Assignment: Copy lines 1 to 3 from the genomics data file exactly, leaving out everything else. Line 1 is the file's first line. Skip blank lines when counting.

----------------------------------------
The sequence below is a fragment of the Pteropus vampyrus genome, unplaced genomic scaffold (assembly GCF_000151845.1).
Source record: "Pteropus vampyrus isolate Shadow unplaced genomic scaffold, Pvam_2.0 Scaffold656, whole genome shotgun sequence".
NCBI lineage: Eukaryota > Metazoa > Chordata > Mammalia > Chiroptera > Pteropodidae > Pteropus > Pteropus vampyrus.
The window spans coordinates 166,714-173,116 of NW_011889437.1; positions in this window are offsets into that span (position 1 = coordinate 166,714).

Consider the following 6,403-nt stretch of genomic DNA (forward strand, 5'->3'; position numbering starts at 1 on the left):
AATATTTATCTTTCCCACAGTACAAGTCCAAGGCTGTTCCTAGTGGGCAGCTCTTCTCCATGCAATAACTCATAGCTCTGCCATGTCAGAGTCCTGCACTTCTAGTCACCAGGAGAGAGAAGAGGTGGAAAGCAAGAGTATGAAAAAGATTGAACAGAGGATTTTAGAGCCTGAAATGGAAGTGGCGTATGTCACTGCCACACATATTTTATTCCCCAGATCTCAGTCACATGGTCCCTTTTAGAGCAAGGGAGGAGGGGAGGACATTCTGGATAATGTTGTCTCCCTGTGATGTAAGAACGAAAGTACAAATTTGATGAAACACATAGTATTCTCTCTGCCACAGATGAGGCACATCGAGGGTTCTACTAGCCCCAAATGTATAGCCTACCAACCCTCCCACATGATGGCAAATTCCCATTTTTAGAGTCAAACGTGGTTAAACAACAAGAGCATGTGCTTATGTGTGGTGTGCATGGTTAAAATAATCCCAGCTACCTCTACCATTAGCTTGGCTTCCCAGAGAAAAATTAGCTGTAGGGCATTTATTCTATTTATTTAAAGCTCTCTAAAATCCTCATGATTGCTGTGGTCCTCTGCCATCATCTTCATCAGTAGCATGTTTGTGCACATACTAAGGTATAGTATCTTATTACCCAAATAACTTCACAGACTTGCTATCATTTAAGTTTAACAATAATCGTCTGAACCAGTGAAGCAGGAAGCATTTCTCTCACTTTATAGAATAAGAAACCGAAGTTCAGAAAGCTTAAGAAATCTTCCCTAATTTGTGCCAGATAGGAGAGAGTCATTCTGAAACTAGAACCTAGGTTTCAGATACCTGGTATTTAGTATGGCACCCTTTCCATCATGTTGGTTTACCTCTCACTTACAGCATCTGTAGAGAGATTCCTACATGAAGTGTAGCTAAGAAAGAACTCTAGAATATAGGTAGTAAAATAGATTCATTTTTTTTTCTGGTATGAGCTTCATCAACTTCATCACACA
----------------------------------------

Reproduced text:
The sequence below is a fragment of the Pteropus vampyrus genome, unplaced genomic scaffold (assembly GCF_000151845.1).
Source record: "Pteropus vampyrus isolate Shadow unplaced genomic scaffold, Pvam_2.0 Scaffold656, whole genome shotgun sequence".
NCBI lineage: Eukaryota > Metazoa > Chordata > Mammalia > Chiroptera > Pteropodidae > Pteropus > Pteropus vampyrus.